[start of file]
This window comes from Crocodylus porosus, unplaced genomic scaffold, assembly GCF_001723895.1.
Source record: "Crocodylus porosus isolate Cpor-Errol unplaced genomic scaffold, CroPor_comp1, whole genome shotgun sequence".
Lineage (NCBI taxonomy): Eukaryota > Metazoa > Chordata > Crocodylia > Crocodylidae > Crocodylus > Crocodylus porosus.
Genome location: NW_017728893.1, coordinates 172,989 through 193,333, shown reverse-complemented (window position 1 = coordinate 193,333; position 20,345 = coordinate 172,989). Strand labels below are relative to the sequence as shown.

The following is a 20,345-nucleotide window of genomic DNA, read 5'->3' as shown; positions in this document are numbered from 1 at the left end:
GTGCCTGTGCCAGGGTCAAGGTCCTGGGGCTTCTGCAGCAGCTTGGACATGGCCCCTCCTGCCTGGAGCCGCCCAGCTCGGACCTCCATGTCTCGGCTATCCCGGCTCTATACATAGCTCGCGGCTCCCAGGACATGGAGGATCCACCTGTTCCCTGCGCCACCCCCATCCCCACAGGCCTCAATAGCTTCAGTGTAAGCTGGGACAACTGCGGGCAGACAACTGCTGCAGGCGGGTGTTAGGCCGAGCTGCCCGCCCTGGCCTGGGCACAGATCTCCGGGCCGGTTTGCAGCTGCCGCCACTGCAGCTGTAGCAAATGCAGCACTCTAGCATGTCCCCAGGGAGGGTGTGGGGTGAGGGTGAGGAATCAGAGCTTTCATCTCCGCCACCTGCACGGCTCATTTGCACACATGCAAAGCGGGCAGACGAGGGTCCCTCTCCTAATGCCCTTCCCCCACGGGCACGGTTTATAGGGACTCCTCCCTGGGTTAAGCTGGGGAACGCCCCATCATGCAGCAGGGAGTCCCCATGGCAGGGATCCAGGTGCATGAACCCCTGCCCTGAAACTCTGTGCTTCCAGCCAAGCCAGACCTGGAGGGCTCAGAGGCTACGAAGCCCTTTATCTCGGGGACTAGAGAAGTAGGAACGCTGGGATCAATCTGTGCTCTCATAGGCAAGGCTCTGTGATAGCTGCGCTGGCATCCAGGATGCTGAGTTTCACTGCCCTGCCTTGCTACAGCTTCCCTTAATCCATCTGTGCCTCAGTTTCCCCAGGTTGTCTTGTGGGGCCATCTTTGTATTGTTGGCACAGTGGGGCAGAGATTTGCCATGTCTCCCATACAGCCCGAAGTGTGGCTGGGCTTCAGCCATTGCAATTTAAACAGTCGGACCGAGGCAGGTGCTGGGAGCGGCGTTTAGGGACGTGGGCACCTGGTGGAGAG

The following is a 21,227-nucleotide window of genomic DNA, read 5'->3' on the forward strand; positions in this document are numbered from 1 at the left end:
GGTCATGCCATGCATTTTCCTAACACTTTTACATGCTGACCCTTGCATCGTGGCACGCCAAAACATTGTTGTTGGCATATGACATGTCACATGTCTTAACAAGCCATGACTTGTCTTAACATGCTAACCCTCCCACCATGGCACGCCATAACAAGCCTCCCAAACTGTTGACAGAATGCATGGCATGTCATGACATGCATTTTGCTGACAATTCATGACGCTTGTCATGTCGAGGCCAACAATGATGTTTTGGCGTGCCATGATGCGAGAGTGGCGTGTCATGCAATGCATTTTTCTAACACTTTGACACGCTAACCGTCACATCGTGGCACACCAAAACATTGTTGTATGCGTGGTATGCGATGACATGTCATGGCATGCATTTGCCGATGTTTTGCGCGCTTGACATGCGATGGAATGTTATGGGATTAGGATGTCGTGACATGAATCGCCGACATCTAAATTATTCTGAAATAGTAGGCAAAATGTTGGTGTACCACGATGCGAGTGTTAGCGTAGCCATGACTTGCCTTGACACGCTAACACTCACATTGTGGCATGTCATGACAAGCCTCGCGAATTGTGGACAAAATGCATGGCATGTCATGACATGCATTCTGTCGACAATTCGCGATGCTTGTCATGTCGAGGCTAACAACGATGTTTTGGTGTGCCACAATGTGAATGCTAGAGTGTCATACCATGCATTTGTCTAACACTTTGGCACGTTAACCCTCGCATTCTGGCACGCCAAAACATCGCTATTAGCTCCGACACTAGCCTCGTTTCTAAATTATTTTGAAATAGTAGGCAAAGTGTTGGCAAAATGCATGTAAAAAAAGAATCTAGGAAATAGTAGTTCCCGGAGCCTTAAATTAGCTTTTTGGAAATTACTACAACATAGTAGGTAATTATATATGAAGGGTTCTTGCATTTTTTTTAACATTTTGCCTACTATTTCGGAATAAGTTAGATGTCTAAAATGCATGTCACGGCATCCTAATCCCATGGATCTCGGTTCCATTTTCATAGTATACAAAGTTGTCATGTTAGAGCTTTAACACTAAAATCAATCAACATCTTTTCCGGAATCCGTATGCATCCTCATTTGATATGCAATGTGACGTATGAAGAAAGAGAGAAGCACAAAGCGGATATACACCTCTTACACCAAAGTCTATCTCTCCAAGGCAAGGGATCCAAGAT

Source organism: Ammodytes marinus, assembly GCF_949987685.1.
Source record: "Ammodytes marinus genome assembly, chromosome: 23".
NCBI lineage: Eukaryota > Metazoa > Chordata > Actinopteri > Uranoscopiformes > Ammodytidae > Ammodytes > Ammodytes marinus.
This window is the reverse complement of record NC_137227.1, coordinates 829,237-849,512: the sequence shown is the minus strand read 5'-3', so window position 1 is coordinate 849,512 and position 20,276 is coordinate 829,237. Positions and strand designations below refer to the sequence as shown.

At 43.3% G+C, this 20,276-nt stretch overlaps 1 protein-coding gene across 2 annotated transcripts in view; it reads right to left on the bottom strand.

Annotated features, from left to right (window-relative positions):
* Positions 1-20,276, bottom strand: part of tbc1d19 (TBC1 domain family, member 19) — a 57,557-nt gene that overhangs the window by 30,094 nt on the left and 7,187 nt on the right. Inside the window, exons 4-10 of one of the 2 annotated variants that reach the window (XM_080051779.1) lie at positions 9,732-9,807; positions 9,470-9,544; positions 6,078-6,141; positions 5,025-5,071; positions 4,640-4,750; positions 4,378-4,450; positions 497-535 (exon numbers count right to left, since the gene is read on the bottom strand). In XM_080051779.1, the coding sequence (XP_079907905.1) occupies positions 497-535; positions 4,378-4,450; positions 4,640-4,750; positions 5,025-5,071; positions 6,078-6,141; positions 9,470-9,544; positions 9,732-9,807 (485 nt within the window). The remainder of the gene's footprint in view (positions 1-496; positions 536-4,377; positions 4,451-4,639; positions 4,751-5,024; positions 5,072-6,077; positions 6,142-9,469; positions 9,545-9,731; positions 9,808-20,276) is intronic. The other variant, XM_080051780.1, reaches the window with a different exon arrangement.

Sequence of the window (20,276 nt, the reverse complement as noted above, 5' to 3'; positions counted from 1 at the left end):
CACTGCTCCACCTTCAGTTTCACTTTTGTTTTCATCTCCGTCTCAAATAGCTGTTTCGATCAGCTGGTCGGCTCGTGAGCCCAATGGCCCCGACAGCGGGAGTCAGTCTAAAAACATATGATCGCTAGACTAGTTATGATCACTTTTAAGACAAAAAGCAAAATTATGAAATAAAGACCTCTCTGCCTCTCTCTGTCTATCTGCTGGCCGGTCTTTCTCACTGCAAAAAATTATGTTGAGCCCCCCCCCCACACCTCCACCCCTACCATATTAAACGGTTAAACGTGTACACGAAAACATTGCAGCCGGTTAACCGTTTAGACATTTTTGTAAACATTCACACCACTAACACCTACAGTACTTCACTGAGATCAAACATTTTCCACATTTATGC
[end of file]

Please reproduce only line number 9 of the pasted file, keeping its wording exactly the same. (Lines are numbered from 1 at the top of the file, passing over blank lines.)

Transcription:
Source organism: Ammodytes marinus, assembly GCF_949987685.1.